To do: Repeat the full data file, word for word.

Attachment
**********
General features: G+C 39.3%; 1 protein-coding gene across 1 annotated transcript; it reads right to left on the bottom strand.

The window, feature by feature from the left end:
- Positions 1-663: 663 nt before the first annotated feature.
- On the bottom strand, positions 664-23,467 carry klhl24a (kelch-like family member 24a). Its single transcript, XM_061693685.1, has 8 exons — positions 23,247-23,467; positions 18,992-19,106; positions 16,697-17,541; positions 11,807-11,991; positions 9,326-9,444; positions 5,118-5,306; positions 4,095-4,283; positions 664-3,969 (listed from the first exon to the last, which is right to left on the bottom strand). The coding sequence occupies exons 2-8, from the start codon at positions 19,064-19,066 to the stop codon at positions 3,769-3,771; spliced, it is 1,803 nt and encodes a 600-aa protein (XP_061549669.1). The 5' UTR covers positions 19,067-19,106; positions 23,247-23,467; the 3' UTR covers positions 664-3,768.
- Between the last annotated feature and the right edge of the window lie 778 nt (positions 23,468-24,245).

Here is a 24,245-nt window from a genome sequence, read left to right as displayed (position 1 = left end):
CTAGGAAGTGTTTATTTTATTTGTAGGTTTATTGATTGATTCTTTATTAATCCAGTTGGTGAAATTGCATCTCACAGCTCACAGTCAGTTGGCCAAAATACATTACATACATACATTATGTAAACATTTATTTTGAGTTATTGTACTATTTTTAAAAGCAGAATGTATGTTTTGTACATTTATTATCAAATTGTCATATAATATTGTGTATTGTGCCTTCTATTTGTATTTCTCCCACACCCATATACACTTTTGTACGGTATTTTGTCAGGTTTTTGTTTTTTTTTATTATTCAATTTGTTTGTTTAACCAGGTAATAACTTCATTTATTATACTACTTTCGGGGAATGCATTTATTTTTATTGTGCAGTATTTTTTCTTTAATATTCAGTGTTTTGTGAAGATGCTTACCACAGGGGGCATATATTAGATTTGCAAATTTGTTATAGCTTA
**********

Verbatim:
General features: G+C 39.3%; 1 protein-coding gene across 1 annotated transcript; it reads right to left on the bottom strand.

The window, feature by feature from the left end:
- Positions 1-663: 663 nt before the first annotated feature.
- On the bottom strand, positions 664-23,467 carry klhl24a (kelch-like family member 24a). Its single transcript, XM_061693685.1, has 8 exons — positions 23,247-23,467; positions 18,992-19,106; positions 16,697-17,541; positions 11,807-11,991; positions 9,326-9,444; positions 5,118-5,306; positions 4,095-4,283; positions 664-3,969 (listed from the first exon to the last, which is right to left on the bottom strand). The coding sequence occupies exons 2-8, from the start codon at positions 19,064-19,066 to the stop codon at positions 3,769-3,771; spliced, it is 1,803 nt and encodes a 600-aa protein (XP_061549669.1). The 5' UTR covers positions 19,067-19,106; positions 23,247-23,467; the 3' UTR covers positions 664-3,768.
- Between the last annotated feature and the right edge of the window lie 778 nt (positions 23,468-24,245).

Here is a 24,245-nt window from a genome sequence, read left to right as displayed (position 1 = left end):
CTAGGAAGTGTTTATTTTATTTGTAGGTTTATTGATTGATTCTTTATTAATCCAGTTGGTGAAATTGCATCTCACAGCTCACAGTCAGTTGGCCAAAATACATTACATACATACATTATGTAAACATTTATTTTGAGTTATTGTACTATTTTTAAAAGCAGAATGTATGTTTTGTACATTTATTATCAAATTGTCATATAATATTGTGTATTGTGCCTTCTATTTGTATTTCTCCCACACCCATATACACTTTTGTACGGTATTTTGTCAGGTTTTTGTTTTTTTTTATTATTCAATTTGTTTGTTTAACCAGGTAATAACTTCATTTATTATACTACTTTCGGGGAATGCATTTATTTTTATTGTGCAGTATTTTTTCTTTAATATTCAGTGTTTTGTGAAGATGCTTACCACAGGGGGCATATATTAGATTTGCAAATTTGTTATAGCTTA